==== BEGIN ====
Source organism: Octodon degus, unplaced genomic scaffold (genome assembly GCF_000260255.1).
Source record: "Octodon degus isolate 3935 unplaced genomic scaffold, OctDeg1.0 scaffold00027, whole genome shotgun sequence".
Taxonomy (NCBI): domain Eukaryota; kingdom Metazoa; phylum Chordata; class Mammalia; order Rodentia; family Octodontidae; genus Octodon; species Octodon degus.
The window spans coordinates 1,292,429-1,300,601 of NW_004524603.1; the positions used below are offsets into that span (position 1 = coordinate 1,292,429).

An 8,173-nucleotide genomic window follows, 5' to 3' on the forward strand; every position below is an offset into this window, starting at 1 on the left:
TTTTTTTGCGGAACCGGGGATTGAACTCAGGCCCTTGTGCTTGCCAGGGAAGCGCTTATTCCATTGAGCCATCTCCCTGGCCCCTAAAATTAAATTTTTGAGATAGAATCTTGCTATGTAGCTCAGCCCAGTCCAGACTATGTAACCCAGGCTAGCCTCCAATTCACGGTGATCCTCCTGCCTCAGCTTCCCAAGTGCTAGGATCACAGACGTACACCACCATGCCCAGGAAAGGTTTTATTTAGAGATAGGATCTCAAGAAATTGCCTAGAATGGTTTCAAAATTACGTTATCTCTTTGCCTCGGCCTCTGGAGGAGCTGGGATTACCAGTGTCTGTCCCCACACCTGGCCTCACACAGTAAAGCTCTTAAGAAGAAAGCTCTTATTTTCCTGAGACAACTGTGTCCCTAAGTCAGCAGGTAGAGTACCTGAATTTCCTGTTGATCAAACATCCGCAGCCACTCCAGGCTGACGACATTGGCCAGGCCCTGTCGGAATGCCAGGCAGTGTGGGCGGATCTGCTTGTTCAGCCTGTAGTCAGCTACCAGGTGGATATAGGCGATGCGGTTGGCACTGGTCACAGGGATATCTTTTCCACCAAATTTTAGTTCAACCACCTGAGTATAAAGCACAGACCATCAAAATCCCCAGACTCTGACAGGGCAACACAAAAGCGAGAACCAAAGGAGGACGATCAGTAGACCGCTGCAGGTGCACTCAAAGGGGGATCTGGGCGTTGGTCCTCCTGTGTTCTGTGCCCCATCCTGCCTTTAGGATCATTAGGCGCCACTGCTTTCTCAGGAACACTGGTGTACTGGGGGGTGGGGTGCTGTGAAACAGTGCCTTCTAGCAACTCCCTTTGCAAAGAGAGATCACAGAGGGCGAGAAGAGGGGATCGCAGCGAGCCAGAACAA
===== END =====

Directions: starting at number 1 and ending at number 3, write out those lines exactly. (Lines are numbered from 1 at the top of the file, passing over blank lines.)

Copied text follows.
Source organism: Octodon degus, unplaced genomic scaffold (genome assembly GCF_000260255.1).
Source record: "Octodon degus isolate 3935 unplaced genomic scaffold, OctDeg1.0 scaffold00027, whole genome shotgun sequence".
Taxonomy (NCBI): domain Eukaryota; kingdom Metazoa; phylum Chordata; class Mammalia; order Rodentia; family Octodontidae; genus Octodon; species Octodon degus.